Music venues struggle to make ends meet.
Footsteps echo throughout the heavy silence. Amedeo Rossi, the longtime owner of the downtown Des Moines club Vaudeville Mews, is taking in the tiny venue one last time. The black walls and sticker-covered staircase. The bar tucked underneath the upstairs lounge. The stage lights, hanging from the ceiling, slowly warming the air around them. He pauses in the center of the stage, those blinding lights highlighting his somber face. After 18 years, his club, his Mews, is closing.
It’s not alone. What’s happening to the music scene in Des Moines, as well as the rest of the Midwest, is happening across the country. The strain of the pandemic is forcing many small music venues to make difficult decisions. Whether to hold shows if local mandates allow knowing it could put patrons, workers, and the few musicians willing to play at risk. Whether to cut entertainment all together and struggle on selling drinks alone. Whether to shutter for now and hope the good times come back. Or whether to throw in the towel all together.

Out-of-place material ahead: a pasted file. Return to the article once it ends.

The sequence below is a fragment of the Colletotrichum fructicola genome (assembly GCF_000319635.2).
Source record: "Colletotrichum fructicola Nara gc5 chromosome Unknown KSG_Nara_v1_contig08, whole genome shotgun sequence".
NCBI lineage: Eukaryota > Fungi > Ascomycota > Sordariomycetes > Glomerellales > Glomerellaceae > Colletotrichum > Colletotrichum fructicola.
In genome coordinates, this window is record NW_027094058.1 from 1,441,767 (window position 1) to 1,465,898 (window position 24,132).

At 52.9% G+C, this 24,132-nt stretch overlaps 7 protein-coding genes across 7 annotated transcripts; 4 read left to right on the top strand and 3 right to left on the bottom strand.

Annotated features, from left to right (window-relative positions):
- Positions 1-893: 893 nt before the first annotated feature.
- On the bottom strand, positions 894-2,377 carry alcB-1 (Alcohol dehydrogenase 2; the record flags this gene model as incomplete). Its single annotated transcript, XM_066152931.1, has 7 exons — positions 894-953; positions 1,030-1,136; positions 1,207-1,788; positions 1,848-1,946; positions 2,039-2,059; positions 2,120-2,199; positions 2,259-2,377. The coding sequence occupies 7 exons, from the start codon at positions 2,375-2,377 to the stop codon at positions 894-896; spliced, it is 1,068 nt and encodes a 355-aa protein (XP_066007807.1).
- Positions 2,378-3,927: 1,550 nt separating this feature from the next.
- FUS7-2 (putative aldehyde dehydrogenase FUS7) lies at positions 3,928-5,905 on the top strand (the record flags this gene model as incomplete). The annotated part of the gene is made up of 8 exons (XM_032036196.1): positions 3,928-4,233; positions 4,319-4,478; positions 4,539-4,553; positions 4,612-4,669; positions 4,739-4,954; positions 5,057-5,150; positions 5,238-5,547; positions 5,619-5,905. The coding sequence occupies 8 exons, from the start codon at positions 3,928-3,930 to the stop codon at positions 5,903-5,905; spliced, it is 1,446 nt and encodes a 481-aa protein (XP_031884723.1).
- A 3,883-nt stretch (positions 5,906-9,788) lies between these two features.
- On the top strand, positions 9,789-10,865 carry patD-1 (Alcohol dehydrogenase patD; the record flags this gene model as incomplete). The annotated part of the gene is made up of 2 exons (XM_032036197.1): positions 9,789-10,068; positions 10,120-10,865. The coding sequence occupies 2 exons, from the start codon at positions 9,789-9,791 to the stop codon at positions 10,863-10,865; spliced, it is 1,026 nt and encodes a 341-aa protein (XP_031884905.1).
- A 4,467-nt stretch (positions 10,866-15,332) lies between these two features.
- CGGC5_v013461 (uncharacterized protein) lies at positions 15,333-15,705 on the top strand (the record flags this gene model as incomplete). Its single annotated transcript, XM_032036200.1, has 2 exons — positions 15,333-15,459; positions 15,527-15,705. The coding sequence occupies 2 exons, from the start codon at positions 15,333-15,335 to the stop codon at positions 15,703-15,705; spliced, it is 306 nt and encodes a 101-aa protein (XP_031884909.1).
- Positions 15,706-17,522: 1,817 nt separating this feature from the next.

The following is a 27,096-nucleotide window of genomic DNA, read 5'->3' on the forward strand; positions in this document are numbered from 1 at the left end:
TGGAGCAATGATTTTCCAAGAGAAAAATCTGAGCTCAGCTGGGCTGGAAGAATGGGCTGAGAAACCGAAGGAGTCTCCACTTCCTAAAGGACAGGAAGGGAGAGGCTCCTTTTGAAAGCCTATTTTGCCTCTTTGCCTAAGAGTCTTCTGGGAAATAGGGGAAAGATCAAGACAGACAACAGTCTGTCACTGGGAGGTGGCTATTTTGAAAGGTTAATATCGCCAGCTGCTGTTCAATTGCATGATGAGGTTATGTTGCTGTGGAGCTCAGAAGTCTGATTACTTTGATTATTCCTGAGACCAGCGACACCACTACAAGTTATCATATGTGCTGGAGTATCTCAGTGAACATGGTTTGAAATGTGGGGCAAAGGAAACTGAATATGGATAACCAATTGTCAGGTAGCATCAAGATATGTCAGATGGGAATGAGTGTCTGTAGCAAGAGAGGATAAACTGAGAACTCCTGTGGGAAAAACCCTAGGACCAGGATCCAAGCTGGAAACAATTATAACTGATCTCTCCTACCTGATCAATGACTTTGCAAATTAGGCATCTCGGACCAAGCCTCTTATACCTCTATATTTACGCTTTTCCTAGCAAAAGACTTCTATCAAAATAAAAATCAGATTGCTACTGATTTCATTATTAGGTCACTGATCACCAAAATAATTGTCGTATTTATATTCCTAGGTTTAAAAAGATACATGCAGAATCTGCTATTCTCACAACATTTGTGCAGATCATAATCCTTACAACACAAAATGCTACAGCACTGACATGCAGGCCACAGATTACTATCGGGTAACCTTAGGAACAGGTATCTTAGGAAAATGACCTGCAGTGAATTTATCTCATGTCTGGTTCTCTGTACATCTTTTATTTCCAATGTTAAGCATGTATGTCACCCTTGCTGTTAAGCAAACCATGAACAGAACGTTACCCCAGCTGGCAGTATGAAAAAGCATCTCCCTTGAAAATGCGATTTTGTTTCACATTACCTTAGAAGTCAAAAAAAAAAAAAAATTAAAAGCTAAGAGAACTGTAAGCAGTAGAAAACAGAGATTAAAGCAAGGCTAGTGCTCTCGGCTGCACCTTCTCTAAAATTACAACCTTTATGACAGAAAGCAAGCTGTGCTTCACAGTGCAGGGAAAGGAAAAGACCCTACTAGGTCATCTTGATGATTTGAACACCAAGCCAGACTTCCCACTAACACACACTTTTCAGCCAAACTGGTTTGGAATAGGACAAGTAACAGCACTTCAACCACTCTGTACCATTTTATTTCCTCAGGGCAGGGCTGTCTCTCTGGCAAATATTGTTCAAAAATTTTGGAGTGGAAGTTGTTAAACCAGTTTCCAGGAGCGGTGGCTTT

Regardless of the choice, massive amounts of damage has already been done—and more may be to come. Pollstar, which covers the concert industry in America, estimates $8.9 billion worth of ticket revenue will be lost if venues remain closed through the end of 2020. On top of that, the National Independent Venue Association (NIVA) surveyed its members and found that 90% of independent venues will close permanently in a few months without government funding. Some iconic clubs like Threadgill’s in Austin, the Music Room in Atlanta, and The Mill in Iowa City have already gone under.
Billboard magazine’s website keeps a growing list of establishments that have shuttered for good. As of this writing there are 84 names on that list, including the Mews. Known as a shotgun, dirty rock venue, Rossi’s passion project was a staple in Des Moines. At some point, though, he says he had to be realistic about his chances of making it through the pandemic in an already break-even business.